NEED TO CRIMINALISE MARITAL RAPE

Updated: Mar 14

ABSTRACT

In a patriarchal society like India women are still perceived as baby making machines it is an ideology that after marriage women has no right to bodily autonomy rather a married woman has a duty to please her husband when he wishes to by indulging in sexual intercourse this notion which prevails among the society is responsible for marital rape .Women became the victims of rape and the perpetrator is none other than but her own husband when a woman is raped she has to live with the memories of that fateful incident but when a woman is raped by her own husband she has to live with the rapists The retention of the exception of marital rape has assured women in their marital bond of being exposed to sexual perversion at the hands of their animalistic husband and their body, soul and mind becomes objectified.This article provides the penetrative analysis of this issue.

INTRODUCTION

Marital Rape refers to rape committed when the perpetrator is the victim’s husband. It is too often understood as an oxymoron due to the fact that the thought of permanent consent underlines the legal and cultural definition of sex in marriage. Marriage is considered as a sacred institution in our culture. It is wrong to believe that the consent for sexual intercourse with the wife is obtained by the husband when she has consented for marriage. Marriage is not a license to rape one’s wife.

Marital rape is also called as spousal rape done by a husband upon his wife. It is an immoral

act where a man engages in undesired sexual intercourse with his wife. It is non- consensual sexual intercourse by a husband with his own wife. Rape within the marriage agonises the woman to the very core. It is considered as one of the most reprehensible offences which obliterates the main covenant of marriage, that is, consensus. Despite of prevalence of marital rape, it has received less attention from criminal law justice system, social activist, legislators, legal practitioners and society at large.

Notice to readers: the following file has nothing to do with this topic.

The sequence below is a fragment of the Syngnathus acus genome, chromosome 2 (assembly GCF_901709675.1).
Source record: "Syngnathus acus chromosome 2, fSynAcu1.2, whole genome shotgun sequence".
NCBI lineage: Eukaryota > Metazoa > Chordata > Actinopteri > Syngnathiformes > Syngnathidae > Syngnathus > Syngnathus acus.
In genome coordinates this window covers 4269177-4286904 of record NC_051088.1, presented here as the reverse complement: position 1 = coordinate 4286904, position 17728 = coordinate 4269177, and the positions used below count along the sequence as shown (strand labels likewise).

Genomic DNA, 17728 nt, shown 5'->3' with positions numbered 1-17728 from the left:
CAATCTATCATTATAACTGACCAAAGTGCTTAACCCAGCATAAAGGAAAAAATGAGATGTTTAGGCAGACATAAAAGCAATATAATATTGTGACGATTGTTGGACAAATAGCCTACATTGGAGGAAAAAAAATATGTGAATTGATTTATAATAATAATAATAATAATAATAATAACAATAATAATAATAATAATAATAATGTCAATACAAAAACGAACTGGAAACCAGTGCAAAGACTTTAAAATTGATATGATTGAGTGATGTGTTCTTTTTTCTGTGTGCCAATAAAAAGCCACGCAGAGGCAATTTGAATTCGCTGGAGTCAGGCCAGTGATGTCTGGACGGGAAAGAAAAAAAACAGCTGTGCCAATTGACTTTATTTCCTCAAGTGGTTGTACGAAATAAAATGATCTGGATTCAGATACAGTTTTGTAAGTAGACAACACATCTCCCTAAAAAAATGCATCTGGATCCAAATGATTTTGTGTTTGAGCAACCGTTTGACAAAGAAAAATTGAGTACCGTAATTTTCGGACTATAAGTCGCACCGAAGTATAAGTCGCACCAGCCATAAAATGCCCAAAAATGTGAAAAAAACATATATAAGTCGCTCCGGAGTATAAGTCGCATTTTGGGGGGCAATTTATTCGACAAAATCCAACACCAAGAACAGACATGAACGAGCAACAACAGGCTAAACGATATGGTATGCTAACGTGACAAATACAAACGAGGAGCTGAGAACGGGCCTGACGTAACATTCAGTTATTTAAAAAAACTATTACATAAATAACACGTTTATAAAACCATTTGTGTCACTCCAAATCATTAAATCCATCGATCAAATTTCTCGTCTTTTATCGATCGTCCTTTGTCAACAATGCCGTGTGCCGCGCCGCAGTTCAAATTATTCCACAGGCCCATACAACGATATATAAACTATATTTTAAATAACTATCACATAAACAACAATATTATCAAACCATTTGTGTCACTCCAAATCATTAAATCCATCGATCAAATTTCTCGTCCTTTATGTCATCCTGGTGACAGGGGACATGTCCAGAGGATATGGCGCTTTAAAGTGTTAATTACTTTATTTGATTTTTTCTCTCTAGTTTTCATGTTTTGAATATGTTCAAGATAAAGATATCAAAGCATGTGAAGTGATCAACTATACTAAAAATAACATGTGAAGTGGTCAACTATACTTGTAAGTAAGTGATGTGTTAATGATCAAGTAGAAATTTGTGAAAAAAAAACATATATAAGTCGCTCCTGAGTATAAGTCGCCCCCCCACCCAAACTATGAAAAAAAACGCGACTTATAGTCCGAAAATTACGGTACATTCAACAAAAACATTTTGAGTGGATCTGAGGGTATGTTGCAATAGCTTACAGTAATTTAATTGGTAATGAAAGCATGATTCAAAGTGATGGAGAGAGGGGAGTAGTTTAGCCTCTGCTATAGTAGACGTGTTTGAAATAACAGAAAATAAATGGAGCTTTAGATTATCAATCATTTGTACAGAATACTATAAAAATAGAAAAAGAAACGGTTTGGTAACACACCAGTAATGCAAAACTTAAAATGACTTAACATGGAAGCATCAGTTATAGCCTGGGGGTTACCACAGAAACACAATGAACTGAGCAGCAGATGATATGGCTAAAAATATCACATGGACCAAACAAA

Section 375 of the Indian Penal Code (IPC),1860 exception 2 states, “Sexual intercourse by a man with his own wife, the wife not being under the age of 15 years of age, is not rape.” It

decriminalizes marital rape in India. It is a catastrophic provision of law which does not state

any reason for the exclusion of sexual intercourse or sexual acts between a man and his wife

from the purview of rape. The exception under section 375 has a narrow purview as it deals

with the offence of rape in marital bond if the wife is 18 years of age or above. Marriage is a

bond of trust and affection and unwilling sexual contact without consent amounts to criminal

offence. Married women became the victim of their husband’s lust .Spousal rape is hidden

within the iron curtain of marriage. Marital rape is the most repugnant form of masochism in

the Indian society.